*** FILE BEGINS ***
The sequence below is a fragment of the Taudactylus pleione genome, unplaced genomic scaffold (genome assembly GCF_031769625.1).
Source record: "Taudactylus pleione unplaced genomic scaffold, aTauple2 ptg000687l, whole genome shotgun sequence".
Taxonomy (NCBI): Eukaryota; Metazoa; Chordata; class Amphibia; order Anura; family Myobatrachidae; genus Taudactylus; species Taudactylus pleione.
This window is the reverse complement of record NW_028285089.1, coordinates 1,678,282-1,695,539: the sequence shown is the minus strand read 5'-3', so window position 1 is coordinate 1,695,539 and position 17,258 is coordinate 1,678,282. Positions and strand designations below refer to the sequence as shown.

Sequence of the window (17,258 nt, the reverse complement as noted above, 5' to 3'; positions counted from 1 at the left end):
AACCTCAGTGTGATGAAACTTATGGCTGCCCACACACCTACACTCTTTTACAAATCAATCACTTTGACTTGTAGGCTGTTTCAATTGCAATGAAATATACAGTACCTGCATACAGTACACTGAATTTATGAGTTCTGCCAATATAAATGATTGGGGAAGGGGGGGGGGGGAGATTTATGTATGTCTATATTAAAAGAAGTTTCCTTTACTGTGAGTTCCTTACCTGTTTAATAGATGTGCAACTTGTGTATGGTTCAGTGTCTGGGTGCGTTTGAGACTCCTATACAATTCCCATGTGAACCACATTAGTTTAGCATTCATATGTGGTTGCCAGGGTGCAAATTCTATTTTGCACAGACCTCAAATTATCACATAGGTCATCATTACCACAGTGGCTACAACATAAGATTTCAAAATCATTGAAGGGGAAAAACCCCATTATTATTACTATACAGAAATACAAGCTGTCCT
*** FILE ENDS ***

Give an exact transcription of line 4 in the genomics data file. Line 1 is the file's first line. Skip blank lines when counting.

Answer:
This window is the reverse complement of record NW_028285089.1, coordinates 1,678,282-1,695,539: the sequence shown is the minus strand read 5'-3', so window position 1 is coordinate 1,695,539 and position 17,258 is coordinate 1,678,282. Positions and strand designations below refer to the sequence as shown.